New York is a city of secrets. But when you're a stranger in a city as vast and sprawling as the Big Apple how do you uncover them?
Finding the best local spots in New York can seem like an impossible task. But ya know what's better than finding the spots where all the locals go? Discovering the secrets that even New Yorkers haven't uncovered. These 10 restaurants are so hard to find that even most people who have lived in the city for years don't know about them.
The lobby of Le Parker Meridien is about as grandiose as you’d expect for a stateside hotel with a French article at the beginning of the name: marble floors, neoclassical columns and archways, and undulating maroon curtains. Behind one of those curtains is something you’d never expect: a restaurant that’s the epitome of a dive.
The aptly named Burger Joint is a no-frills, um, joint, with wood floors, wood-paneled walls and a menu comprising little more than burgers, fries and shakes. The burgers – which are served in a grease-soaked brown paper bag – are some of the tastiest (and most reasonably priced) in the city.
One of the best parts about New York is that you can travel to almost any country on earth without leaving the city. When you walk down the stairs into this little subterranean restaurant-slash-sake bar in the East Village, with its dimly lit dining room, large red paper lanterns, and walls covered in graffiti and sake labels, you are immediately transported to the type of underground Tokyo hotspot that people travel to Japan to experience.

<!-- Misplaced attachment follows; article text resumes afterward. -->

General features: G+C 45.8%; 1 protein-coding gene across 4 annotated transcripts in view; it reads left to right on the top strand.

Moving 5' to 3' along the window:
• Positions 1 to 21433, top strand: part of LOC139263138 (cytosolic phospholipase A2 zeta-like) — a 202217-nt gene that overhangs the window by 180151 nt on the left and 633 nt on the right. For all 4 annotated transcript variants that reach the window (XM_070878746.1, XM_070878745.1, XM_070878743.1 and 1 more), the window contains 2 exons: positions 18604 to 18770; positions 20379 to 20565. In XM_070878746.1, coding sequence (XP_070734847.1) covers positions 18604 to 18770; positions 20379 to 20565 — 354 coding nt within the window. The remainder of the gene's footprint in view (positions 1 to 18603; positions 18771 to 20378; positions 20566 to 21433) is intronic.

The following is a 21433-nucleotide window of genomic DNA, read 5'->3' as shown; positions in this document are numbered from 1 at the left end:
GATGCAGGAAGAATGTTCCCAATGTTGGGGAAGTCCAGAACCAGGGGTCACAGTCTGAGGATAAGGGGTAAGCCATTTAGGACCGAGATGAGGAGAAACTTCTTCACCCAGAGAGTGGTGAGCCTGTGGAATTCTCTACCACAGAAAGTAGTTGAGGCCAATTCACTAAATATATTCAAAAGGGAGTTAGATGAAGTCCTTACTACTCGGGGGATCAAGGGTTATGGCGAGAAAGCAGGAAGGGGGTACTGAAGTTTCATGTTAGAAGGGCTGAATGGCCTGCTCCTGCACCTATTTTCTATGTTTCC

Food items like wasabi pork dumplings, raw octopus and pickled garlic complement the pages-long sake list. Just look for the sign that says “On Air” and head down the stairs.
Ganesh Temple Canteen
Any New Yorker will tell you that to find the best “authentic” Asian food, you have to travel to Queens. The problem is knowing where to go once you're there.
Ganesh Temple – an intricately carved, ornate structure across the street of residential buildings – is home not only to the Hindu Temple Society of America, but also a dingy basement cafeteria that serves what might be the best dosa in in all five boroughs. In a city where a burger can easily cost you upwards of $18, nothing on the menu is more than $7.
With a perfectly camouflaged door built into a wooden wall, Zenkichi is hidden in plain sight. This Japanese izakaya is right in the heart of Williamsburg, one of the most heavily-trafficked areas in Brooklyn. But hordes of people walk by it every day without even realizing it's there.
Once inside, you enter a maze-like building filled with bamboo stalks, pebbled walkways and muted lanterns. In favor of a traditional dining room, Zenkichi has private tables separated by bamboo shades, and guests can choose from a selection of seasonal small plates or the omakase (chef’s tasting menu).
In a nondescript building on Great Jones Street – the random two-block stretch between where E. 3rd officially turns into W 3rd – is an unremarkable butcher shop called Japanese Beef. In the back of this butcher shop, however, is Bohemian, one of New York's most in-demand restaurants. It gets its name because the building in which it resides was owned by Andy Warhol (and it’s where Basquiat died).